Having considered the opinion of the internal committees, the draft project, amended where appropriate, is submitted to the Comité consultatif de la réglementation prudentielle (Consultative Committee for Prudential Regulation). The Government may seek the advice of the Consultative committee, established by the Law of 23 December 1998 creating the CSSF concerning any draft bill or grand ducal regulation as regards requirements in the area of the supervision of the financial sector falling within the competence of the CSSF. In practice, the Executive Board of the CSSF seeks the advice of the Committee with respect to any draft regulation relating to the financial sector. If the Committee considers that a particular project should not be adopted it may inform the Government accordingly.
Furthermore, the CSSF has the power to make regulations within the limits of its competence and mission, in accordance with article 9(2) of the law of 23 December 1998 creating the CSSF. These regulations shall be published in the Mémorial.
Co-operation with the national authorities
Under article 44 of the law of 5 April 1993 on the financial sector and article 32 of the law of 13 July 2007 on markets in financial instruments, the CSSF co-operates and exchanges information with the other national authorities relating to the financial and legal areas. Co-operation takes place on an informal basis and consists in the participation of CSSF representatives in the internal committees set up by these authorities and vice versa. Co-operation also takes place in accordance with the provisions of international memoranda of understanding stipulating co-operation at national level, such as the "Memorandum of understanding on co-operation between payment systems overseers and banking supervisors in stage three of economic and monetary union".
The CSSF shall, in accordance with article 3-1 of the law of 23 December 1998 creating the CSSF, cooperate with the Government, the Banque centrale du Luxembourg and the other authorities responsible for prudential supervision at national, Community and international level, in order to contribute to ensuring financial stability, in particular within the committees set up for such purpose. It takes into account the Community and international dimension of prudential supervision and financial stability.
Internal functioning of the CSSF departments
In order to ensure optimal co-operation between the different departments of the CSSF, a weekly meeting involving both the Executive Board and the staff responsible for all the Commission's departments and supporting functions allows to present and discuss important decisions and events and to discuss any matter of common concern relating to the missions and proper functioning of the CSSF.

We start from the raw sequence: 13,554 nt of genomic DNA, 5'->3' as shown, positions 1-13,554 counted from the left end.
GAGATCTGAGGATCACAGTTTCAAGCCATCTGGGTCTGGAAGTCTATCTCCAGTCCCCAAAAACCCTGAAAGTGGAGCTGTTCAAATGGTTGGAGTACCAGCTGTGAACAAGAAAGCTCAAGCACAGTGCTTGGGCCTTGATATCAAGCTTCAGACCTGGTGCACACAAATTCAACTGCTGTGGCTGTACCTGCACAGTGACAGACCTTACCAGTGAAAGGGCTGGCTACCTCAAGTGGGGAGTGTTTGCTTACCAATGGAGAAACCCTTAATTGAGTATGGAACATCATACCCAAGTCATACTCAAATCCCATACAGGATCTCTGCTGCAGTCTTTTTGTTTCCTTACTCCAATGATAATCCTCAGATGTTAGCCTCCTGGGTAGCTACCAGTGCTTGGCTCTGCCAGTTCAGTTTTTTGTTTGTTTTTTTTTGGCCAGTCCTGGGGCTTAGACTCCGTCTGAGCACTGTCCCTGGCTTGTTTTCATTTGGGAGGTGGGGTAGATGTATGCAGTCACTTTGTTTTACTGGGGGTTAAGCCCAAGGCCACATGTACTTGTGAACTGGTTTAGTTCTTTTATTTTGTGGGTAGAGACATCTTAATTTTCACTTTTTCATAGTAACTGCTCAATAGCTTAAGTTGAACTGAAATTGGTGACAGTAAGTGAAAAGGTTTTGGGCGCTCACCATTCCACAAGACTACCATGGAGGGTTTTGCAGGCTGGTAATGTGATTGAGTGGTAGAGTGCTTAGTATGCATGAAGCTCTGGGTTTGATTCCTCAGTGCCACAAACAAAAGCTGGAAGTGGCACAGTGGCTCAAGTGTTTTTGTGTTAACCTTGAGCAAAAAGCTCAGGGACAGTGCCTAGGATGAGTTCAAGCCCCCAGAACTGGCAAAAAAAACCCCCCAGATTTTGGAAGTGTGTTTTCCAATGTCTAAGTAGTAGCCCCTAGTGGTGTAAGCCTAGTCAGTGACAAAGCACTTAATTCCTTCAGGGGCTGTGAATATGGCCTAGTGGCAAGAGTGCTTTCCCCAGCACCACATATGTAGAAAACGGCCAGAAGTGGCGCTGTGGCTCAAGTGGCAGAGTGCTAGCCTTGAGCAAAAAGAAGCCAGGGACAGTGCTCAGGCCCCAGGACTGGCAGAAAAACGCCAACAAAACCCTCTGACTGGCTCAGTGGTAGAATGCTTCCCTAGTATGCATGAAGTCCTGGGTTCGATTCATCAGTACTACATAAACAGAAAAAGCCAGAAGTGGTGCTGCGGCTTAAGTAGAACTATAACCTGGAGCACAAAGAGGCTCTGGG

The functioning of each CSSF department is set out in an internal procedures manual updated in the light of the developments of the methods of supervision and resources in place. The procedure manual describes all the tasks to be performed by CSSF staff, acts as a guide to carry out such tasks and also allows to standardise and ensure coherence in the prudential approach adopted. Aspects relating to the organisational structure and internal functioning concerning all the CSSF staff are regulated by means of internal memos.
Every decision taken is appropriately documented at department level, thus allowing to track the facts and considerations underlying decisions at any time (audit trail).
The Internal audit of the CSSF, which enjoys the appropriate independence and reports directly to the Executive Board, ensures the development of and compliance with internal procedures. Internal audit missions are documented in an audit report submitted to the Executive Board. The report, may recommend the implementation of measures to be imposed by the Executive Board.
The financing of the CSSF
Article 24 of the law of 23 December 1998 creating the CSSF provides that the CSSF is authorised to levy taxes on supervised persons and undertakings to cover its staff, financial and operating costs. The Grand-ducal regulation of 29 September 2012 (being updated), lays down the amounts applicable and guarantees full financing of the operating costs.
In accordance with Article 22(2) of the law of 23 December 1998 establishing a financial sector supervisory commission, the balance sheet and the profit and loss account is published in the Mémorial. The balance sheet and the profit and loss account (only in French) of the CSSF for the financial year 2012 is published in Mémorial B - N°60 of 14 June 2013.
Auditing of the CSSF's accounts